Paul Billings, MD, PhD
Founding Member

Dr. Billings was Senior Vice President for Corporate Development at Laboratory Corporation of America Holdings (LabCorp). He recently served as Director and Chief Scientific Officer of the Genomic Medicine Institute at El Camino Hospital, the largest community hospital in Silicon Valley, improving patient care through expanding the use of medically relevant genomic technologies in clinical settings. He currently serves as a member of the United States Department of Health and Human Services Secretary's Advisory Committee on Genetics, Health and Society, where he helps shape policy in the rapidly evolving field of genomic medicine.
Dr. Billings has had a distinguished career as a physician and researcher. He has been a founder or chief executive officer of companies involved in genetic and diagnostic medicine, including GeneSage, Omicia and CELLective Dx Corporation. He has held academic appointments at some of the most prestigious universities in the United States, including Harvard Medical School, Stanford School of Medicine and the University of California, Berkeley, and has served as a physician at a number of medical centers throughout the country, including the University of California, San Francisco. He is the author of nearly 200 publications and books on genomic medicine. Dr. Billings holds an M.D. from Harvard Medical School and a Ph.D. in immunology, also from Harvard University.
Eric Nestler

Eric Nestler, MD, PhD

Dr. Nestler is the Nash Family Professor of Neuroscience and the Dean of Academic and Scientific Affairs at Mt. Sinai. Eric was previously the Lou and Ellen McGinley Distinguished Professor and Chair of Psychiatry at the University of Texas Southwestern Medical Center at Dallas. He was formerly the Elizabeth Mears and House Jameson Professor of Psychiatry and Director of the Division of Molecular Psychiatry at Yale University School of Medicine.
The focus of his research is molecular mechanisms underlying behavior disorders. Dr. Nestler is a member of the Institute of Medicine of the National Academy of the Sciences.
Mark Rapaport, M.D-pax-neuroscience

Mark Rapaport, MD

Dr. Rapaport is CEO of Huntsman Mental Health Institute (HMHI) and chair of the Department of Psychiatry at the University of Utah School of Medicine. A nationally recognized clinician and researcher known for his interdisciplinary approach to mental health treatment and care, he recently served as the Reunette W. Harris Professor and Chair of the Department of Psychiatry and Behavioral Sciences at the Emory University School of Medicine in Atlanta.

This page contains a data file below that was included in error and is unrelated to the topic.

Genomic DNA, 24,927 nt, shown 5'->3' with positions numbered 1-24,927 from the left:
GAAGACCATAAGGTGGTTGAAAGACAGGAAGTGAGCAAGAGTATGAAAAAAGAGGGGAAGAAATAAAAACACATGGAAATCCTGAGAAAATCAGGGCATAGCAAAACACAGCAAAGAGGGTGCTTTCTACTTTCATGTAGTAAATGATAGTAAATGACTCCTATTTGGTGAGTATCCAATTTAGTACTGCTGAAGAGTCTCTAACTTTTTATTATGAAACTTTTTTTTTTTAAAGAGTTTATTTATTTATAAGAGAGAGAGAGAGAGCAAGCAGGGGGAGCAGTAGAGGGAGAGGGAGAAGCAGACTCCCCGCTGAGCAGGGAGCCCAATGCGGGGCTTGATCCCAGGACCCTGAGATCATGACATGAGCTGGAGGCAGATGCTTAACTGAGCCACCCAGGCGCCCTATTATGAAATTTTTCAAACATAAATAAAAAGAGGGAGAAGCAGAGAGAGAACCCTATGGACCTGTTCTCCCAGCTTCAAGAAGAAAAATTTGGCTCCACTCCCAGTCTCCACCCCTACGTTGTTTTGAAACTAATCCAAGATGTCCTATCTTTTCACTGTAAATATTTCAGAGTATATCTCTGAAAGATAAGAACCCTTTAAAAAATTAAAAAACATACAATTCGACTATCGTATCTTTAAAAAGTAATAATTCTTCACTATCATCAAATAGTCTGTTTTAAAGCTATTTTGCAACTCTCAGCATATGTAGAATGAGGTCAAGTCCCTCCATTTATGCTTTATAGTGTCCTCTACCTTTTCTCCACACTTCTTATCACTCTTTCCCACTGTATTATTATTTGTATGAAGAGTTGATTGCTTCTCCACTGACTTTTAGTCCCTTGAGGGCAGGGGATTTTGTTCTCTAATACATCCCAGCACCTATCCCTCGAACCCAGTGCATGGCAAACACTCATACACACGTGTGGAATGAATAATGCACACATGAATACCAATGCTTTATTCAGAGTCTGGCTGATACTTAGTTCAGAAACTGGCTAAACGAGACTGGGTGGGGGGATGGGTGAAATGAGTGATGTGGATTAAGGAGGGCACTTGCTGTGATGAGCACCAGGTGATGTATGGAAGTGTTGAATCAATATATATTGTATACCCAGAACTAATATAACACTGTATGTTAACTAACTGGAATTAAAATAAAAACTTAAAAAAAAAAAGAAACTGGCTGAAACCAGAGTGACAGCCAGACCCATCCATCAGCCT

He also served as chief of Psychiatric Services for Emory Healthcare Systems. During his tenure, he co-created the Emory Brain Health Center, breaking down silos between psychiatry, neurology, neurosurgery, and neuroscience, allowing a collaborative approach to studying and solving the challenges of brain disorders. While at Emory, he also co-created the Addiction Alliance of Georgia with the Hazelden Betty Ford Foundation, transforming how addiction and recovery services are delivered in Georgia. Before joining Emory University, he was the Chair of Psychiatry and Behavioral Neurosciences at Cedars-Sinai Medical Center and professor of Psychiatry at both Cedars-Sinai and the David Geffen School of Medicine at University of California, Los Angeles. Nationally known for his leadership, writing, and research, Rapaport has received several awards and honors for his work. Most recently, he was recognized as a Distinguished Life Fellow from the American Psychiatric Association (APA). He is currently editor-in-chief of Focus: A Journal of Lifelong Learning in Psychiatry published by the APA. As an investigator, Rapaport has been funded by the National Institute of Mental Health (NIMH) for three decades and has over 180 peer-reviewed publications. His research interests include the biologic genesis of anxiety disorders, bipolar disorder, depression, and immunity abnormalities in psychotic and mood disorders. Rapaport graduated cum laude in biology from the University of California, San Diego, where he also earned his medical degree and completed his residency in psychiatry.
Dr. Natalie Rasgon-pax-neuroscience

Natalie Rasgon, MD, PhD

Dr. Rasgon is a Professor in the Department of Psychiatry and Behavioral Sciences and Obstetrics and Gynecology in the Stanford School of Medicine. Dr. Rasgon has been involved in longitudinal placebo-controlled neuroendocrine studies for over two decades, and she has been involved in neuroendocrine and brain imaging studies of estrogen effects on depressed menopausal women for over 10 years.